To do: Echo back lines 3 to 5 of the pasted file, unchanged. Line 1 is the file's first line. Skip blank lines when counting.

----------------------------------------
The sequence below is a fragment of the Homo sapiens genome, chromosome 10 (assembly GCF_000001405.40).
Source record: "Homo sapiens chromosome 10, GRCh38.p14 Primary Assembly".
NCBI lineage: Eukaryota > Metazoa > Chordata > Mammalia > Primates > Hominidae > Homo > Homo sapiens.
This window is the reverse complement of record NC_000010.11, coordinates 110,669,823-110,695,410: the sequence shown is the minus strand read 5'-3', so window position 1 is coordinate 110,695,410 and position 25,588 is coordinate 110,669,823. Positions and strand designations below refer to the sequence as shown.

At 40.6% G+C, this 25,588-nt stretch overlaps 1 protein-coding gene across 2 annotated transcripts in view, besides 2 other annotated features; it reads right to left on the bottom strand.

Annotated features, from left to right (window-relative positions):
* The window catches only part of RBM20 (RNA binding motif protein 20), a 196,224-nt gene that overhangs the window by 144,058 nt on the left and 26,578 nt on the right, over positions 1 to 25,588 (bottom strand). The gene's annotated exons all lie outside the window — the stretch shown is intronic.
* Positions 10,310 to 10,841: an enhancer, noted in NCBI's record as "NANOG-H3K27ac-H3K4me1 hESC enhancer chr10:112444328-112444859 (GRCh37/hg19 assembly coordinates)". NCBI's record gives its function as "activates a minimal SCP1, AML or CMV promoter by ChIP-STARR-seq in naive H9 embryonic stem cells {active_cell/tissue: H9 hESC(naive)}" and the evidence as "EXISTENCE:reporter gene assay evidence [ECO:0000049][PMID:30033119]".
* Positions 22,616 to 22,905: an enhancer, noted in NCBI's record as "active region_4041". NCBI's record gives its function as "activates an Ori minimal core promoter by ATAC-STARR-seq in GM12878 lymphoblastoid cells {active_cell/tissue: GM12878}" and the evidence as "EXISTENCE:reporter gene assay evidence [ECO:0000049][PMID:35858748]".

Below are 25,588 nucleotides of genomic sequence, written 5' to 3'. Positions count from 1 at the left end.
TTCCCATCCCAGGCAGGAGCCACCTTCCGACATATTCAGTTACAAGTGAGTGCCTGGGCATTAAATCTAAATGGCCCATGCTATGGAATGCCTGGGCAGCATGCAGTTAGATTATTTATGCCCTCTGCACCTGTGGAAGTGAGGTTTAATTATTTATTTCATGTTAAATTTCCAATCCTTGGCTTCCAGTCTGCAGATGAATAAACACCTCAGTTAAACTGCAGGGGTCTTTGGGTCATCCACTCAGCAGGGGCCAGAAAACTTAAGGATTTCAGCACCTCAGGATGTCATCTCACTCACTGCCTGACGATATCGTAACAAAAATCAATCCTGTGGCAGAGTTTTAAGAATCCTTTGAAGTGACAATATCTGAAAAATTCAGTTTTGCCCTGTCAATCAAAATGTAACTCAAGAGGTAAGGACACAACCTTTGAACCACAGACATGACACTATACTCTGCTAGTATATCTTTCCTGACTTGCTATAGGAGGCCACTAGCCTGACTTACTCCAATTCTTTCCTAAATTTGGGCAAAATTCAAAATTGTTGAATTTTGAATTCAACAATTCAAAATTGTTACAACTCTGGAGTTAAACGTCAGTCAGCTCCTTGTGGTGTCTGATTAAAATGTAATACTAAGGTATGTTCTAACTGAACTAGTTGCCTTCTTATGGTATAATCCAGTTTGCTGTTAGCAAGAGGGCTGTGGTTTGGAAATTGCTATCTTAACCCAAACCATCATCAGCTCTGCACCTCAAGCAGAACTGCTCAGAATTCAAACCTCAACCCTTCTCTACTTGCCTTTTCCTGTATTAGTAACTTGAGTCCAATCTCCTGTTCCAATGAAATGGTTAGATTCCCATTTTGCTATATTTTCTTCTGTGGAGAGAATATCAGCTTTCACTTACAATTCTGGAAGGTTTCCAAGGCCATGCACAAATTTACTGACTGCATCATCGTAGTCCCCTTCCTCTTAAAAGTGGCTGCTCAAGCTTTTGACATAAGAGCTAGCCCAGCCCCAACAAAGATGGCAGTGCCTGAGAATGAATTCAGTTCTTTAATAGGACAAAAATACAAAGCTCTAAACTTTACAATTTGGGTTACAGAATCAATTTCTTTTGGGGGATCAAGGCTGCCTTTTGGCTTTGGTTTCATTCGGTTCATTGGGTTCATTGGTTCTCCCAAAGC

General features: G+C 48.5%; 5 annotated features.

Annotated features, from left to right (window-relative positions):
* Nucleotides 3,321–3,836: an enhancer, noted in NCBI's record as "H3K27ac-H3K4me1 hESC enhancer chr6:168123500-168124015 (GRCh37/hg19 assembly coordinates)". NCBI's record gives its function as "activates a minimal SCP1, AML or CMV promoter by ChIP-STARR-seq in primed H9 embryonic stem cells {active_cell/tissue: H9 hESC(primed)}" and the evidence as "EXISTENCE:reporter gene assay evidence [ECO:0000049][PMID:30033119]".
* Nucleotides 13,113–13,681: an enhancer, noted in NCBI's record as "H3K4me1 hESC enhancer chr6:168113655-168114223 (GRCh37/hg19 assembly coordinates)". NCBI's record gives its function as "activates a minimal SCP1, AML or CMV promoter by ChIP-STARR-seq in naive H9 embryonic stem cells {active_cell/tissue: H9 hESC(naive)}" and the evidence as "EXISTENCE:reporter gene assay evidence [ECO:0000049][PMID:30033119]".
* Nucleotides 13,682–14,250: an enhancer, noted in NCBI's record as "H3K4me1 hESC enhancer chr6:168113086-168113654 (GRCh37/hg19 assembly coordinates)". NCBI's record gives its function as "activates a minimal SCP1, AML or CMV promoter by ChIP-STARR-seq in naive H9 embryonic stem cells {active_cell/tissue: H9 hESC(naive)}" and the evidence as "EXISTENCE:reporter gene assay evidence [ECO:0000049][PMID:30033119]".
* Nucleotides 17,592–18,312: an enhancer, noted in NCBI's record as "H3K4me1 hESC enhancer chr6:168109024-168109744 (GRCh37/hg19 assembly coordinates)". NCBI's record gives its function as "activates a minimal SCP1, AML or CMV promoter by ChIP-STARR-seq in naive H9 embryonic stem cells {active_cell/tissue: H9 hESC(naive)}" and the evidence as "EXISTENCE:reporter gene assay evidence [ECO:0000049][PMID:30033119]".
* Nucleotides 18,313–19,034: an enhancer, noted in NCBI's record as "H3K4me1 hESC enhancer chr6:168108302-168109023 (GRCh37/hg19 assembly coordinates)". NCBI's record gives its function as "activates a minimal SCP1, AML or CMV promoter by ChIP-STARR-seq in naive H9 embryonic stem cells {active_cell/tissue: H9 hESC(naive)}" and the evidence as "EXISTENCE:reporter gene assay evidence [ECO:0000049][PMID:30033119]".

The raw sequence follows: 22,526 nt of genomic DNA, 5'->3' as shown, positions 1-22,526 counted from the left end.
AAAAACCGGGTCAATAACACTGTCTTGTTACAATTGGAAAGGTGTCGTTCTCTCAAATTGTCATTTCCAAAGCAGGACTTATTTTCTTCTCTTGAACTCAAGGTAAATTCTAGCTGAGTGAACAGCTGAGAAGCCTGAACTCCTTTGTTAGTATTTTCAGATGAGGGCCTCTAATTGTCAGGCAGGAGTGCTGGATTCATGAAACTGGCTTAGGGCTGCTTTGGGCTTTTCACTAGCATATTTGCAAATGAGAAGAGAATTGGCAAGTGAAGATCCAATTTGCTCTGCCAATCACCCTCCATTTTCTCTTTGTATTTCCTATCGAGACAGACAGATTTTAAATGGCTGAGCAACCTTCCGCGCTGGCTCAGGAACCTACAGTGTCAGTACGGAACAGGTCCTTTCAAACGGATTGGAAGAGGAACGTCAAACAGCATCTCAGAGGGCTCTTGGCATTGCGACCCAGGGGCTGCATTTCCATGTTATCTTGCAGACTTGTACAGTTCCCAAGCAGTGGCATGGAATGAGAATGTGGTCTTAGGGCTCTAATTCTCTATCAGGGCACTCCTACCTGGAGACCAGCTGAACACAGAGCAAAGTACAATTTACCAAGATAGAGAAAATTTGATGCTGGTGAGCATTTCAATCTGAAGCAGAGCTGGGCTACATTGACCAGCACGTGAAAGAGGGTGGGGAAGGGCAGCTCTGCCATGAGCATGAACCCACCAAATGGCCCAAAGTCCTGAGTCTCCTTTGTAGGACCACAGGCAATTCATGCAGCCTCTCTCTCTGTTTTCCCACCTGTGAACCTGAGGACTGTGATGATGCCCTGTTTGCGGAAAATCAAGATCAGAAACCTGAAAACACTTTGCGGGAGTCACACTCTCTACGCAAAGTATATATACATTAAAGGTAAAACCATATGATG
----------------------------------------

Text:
NCBI lineage: Eukaryota > Metazoa > Chordata > Mammalia > Primates > Hominidae > Homo > Homo sapiens.
This window is the reverse complement of record NC_000010.11, coordinates 110,669,823-110,695,410: the sequence shown is the minus strand read 5'-3', so window position 1 is coordinate 110,695,410 and position 25,588 is coordinate 110,669,823. Positions and strand designations below refer to the sequence as shown.

At 40.6% G+C, this 25,588-nt stretch overlaps 1 protein-coding gene across 2 annotated transcripts in view, besides 2 other annotated features; it reads right to left on the bottom strand.